I’ve been thinking about this since Pesach. Now, as the sun sets on Holocaust remembrance day, it seems a good time to write about it.
My great-uncle, a ninety-year-old holocaust survivor, was at our second seder this year. He mostly sat and listened, although as we progressed through the story of the Israelites’ enslavement he began to grumble to his son. Said son interrupted the story to share the conversation with us. He commented that his dad felt the Israelites’ suffering was nothing compared to what he and his family suffered during the Holocaust, not to mention the fact that it was thousands of years ago, so why should we care? He wanted to know what merited so much fanfare about our long-ago foray into slavery.
Many people at the seder listed reasons why it should be so: the slavery was the backstory to the exodus, an event which forged the Jewish nation; we need to remember that this evil has existed in many generations (actually, the haggadah says “in every generation”); the exodus is a magnificent event in its own right and deserves not to be eclipsed by other events. Needless to say, Uncle was unimpressed.
Frankly, the whole conversation annoyed me. Why the fanfare about the exodus? Because it’s PASSOVER, for pete’s sake! We’re not talking about Haman’s evil plan, or the oppression by the ancient Greeks, or the pogroms in eastern Europe. We’re talking about the events that gave us Pesach. Must the Holocaust colour and overshadow even the joyous parts of being a Jew?
Later on I sat with Uncle while the others were finishing up dessert. He began to expound on his theme again. “Pharaoh was nothing compared to Hitler. Pain? Suffering? He did nothing like what the Nazis did to our women, our innocent children… who cares that God rescued us from the Egyptians? Where was God in Birkenau? He wasn’t there. There are no miracles anymore.”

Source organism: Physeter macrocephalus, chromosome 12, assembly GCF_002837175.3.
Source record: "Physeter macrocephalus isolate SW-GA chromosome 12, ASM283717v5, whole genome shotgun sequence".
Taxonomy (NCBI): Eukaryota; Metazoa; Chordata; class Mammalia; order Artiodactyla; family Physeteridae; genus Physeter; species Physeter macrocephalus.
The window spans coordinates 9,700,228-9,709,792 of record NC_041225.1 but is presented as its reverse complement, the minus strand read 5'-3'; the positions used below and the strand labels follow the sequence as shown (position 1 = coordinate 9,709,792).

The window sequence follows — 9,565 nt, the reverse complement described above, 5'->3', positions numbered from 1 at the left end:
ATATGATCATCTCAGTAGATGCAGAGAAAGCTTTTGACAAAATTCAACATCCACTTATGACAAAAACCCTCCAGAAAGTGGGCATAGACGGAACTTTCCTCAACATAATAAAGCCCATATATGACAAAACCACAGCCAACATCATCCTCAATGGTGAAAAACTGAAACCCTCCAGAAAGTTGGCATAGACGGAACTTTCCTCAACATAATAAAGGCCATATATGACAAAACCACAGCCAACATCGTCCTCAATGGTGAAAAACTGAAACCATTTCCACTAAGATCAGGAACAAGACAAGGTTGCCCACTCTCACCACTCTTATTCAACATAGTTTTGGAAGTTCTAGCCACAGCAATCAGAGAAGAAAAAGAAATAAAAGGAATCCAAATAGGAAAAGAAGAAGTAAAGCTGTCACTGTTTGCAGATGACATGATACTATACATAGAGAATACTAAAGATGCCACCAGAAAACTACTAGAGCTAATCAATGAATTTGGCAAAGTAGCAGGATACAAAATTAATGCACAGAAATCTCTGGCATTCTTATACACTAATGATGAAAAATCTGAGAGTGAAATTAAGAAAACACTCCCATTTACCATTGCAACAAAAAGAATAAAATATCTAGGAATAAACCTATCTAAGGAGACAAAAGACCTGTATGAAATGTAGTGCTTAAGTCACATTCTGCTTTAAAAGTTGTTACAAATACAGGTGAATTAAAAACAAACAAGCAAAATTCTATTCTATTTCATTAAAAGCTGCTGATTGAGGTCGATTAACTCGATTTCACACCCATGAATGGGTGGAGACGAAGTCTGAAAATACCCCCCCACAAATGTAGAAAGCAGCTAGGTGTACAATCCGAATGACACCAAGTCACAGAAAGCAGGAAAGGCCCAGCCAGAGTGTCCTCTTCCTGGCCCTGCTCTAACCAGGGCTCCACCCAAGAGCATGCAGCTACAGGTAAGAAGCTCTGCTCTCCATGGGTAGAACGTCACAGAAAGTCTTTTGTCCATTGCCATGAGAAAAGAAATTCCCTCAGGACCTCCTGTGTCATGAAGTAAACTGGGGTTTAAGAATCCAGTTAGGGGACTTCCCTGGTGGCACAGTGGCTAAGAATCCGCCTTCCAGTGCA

I really didn’t, and still don’t, know what to do or how to respond to that anger. I wasn’t in the Holocaust. I didn’t suffer. He did. I wanted to tell him, but didn’t, that the slavery in Egypt was 400 years of suffering, that the Egyptians drowned our male babies, that husbands and wives were forcibly separated. Maybe it seems so much milder because it’s not in living memory anymore. We can’t go and listen to Hebrew slave testimonies the way we can hear Holocaust survivors. But I didn’t tell him any of those things. I don’t feel I have the right.
There’s a motto, or a mantra perhaps, related to the Holocaust: “Never forgive, Never forget”. But we know, or can see when looking closely at survivors and their families, that following this advice can cause problems above and beyond the trauma inflicted on the survivors themselves. I don’t feel that I can tell the story of my cousins who are affected by the Holocaust, but I’m sure if you ask any survivor, or their children or grandchildren, you can get a decent idea of the kind of thing I’m talking about.
Back to Passover for a minute. After the Exodus from Egypt, the Israelites were supposed to go straight (more or less) to the promised land. But their behaviour showed God that they weren’t ready to be free people. They were still slaves, mentally and emotionally. And so God decreed that the Jews would not enter Canaan until the last of the slaves had died. Only the free-born Israelites would enter the promised land.
Maybe the story will be similar with Holocaust remembrance as well. In a few years the survivors will be gone. We must still remember, just as God commanded us to remember the Exodus, but those of us remembering won’t be reliving a personal torture. We will be removed enough from the experience to take lessons from the Holocaust and to grow, personally and collectively, as a result. We can’t – or won’t – tell the survivors that God did liberate them (through the Allied forces), or that this can teach us that we must confront evil, or that we can learn that even in a liberal democracy things can take a turn for the worse (or even the worst). Their grief and pain is too raw to be able to move past it… and I would wager that God understands this. Maybe given another forty years we will be able to remember and draw from the lessons of the Holocaust without anger. As we were not personally wronged, forgiveness is not ours to grant – so we will never forgive. And we will never forget.